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Intricate Stock Return Momentum

| | Posted in: Momentum Investing

Does intricate optimization of the relationship between past month-by-month returns and future month-by-month returns substantially outperform a simple stock return momentum strategy based on some fixed past return interval? In their March 2016 paper entitled “Tree-Based Conditional Portfolio Sorts: The Relation between Past and Future Stock Returns”, Benjamin Moritz and Tom Zimmermann apply the machine learning concept of tree-based conditional portfolio sorts to determine which past monthly stock returns provide independent information about future monthly returns. This methodology handles a large number of independent variables, exposes non-linear relationships and emphasizes systematic out-of-sample testing. Their solution (“intricate” momentum) is an average model that smooths potentially anomalous predictions of many specific models, each employing different subsets of predictive variables on different subsamples (to mitigate overfitting). They make intricate momentum adaptive by annually updating the average model based on the last five years of data to determine how each of the monthly returns during the last 24 months predict each of the monthly returns over the next 12 months, generating a total of 45 annual predictions commencing five years after the start of the sample. Their test portfolio takes equally weighted long (short) positions in the tenth of stocks with the highest (lowest) predicted returns during each of these 12 months. Using monthly returns and stock/firm characteristics for a broad sample of U.S. stocks during 1963 through 2013, they find that:

  • In general:
    • Past returns predict future returns in a more complex way than any fixed past interval return can capture.
    • Recent monthly returns (the past six months) contain nearly all the predictive information about future returns.
    • Some of the predictive relationships between past monthly returns (mostly those from two to four months ago) and future returns are non-linear. For example, both high and low returns two months ago predict low future returns.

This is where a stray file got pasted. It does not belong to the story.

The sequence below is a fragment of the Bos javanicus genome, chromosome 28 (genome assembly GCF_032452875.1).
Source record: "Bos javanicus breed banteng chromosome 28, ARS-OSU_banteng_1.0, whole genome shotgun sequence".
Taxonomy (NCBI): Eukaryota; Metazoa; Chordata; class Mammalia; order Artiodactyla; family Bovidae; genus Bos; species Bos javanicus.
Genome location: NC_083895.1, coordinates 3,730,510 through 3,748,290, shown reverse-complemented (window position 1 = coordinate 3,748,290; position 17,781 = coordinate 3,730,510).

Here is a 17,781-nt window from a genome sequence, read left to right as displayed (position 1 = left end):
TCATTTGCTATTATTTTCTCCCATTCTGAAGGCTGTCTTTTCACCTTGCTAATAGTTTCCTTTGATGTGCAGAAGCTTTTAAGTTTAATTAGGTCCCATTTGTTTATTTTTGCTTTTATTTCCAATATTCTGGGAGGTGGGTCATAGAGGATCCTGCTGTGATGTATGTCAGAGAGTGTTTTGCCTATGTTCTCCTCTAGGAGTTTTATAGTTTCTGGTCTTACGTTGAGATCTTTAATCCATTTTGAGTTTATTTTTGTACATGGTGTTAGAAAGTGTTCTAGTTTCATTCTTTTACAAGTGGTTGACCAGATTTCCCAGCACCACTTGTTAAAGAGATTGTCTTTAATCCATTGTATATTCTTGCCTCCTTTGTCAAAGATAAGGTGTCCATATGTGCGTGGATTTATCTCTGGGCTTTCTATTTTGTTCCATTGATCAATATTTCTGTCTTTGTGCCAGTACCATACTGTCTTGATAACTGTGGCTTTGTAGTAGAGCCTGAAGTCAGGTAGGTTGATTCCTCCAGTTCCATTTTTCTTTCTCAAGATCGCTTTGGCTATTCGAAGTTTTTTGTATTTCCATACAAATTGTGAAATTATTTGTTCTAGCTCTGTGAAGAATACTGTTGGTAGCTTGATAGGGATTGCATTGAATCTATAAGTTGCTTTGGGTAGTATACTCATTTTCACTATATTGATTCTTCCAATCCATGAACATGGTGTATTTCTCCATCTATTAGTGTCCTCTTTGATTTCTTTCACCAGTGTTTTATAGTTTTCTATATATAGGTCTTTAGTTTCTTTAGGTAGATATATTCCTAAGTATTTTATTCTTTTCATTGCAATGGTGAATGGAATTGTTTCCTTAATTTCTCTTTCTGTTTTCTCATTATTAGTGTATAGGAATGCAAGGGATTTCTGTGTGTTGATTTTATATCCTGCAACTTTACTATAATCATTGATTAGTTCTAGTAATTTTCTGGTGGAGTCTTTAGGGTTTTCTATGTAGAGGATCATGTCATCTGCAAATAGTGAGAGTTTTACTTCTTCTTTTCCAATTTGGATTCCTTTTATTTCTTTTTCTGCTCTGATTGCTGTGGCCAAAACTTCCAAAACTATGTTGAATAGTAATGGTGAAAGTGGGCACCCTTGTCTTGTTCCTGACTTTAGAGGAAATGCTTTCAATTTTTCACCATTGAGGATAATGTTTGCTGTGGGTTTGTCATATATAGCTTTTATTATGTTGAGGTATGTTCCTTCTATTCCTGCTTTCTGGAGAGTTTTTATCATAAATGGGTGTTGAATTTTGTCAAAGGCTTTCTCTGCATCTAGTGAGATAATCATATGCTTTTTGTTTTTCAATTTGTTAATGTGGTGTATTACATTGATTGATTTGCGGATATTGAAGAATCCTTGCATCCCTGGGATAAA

• Many past monthly returns interact in predicting future returns. For example, the return two months ago relates positively (negatively) to future returns for stocks with low (high) returns last month.
  • Over the entire sample period, the long-short test portfolio described above:
    • Has 2.3% average gross raw monthly return, mostly coming from the long side (see the first chart below).
    • Has 2.0% gross monthly four-factor (adjusting for market, size, book-to-market and momentum factors) alpha, coming mostly from the short side.
    • Generates a positive gross annual return all 45 prediction years, although performance is weaker in recent years (see the second chart below).
    • Detects changes in relationships between past and future returns during the 2008-2009 financial crisis, such that test portfolio positions become opposite those of a conventional momentum strategy.
    • Generates high turnover (on average about 80% of the stocks in extreme deciles change each month) and is stronger in small-capitalization stocks and strongest in microcap stocks, but still produces 24% annual excess return after accounting for estimated trading frictions.
    • Is largely unaffected by including 86 additional firm characteristics in the sorting process.

The following chart, taken from the paper, compares gross cumulative profit over the entire sample period from investing $1 at the end of 1968 in each of the following four strategies:

  1. Buy each month the long side of the test portfolio described above.
  2. Buy and hold the broad U.S. stock market.
  3. Buy and hold the risk-free asset (per Kenneth French’s data library).
  4. Buy each month the short side of the test portfolio described above.

Results show that test portfolio long and short sides both contribute to portfolio gross return, but the former dominates over the long run.


The next chart, also from the paper, summarizes gross annual returns for the test portfolio described above over the entire sample period. Each year corresponds to an out-of-sample test of one return prediction iteration. Each of the 45 predictions generates a positive annual return, although returns are relatively weak over the last ten years of the sample period.


In summary, evidence indicates that investors can substantially improve a stock return momentum strategy by intricately and dynamically relating monthly returns over each of the past 24 months to monthly returns over each of the next 12 months.

Cautions regarding findings include:

  • Large data collection/processing requirements may have made timely reformation of the test portfolio infeasible over some of the sample period. However, the authors report that findings are robust to a one-day implementation delay.
  • The sorting process is beyond the reach of many investors, who would bear fees for delegating it to an investment advisor/manager.
  • As noted, test portfolio performance is relatively weak over the last decade of the sample (when the strategy is most feasible).
  • The paper provides little detail on estimation of trading frictions. These estimates may be too low generally for parts of the sample period and specifically for some investors. Also, calculations ignore costs of shorting, which would reduce test portfolio performance. Shorting of some stocks with the lowest expected returns may not be feasible.
  • The five-year lookback interval selected to determine annual average models may impound data snooping bias. Moreover, the authors may have run the entire 45-year prediction set multiple times in exploring the methodology, thereby limiting the value of annual out-of-sample testing.
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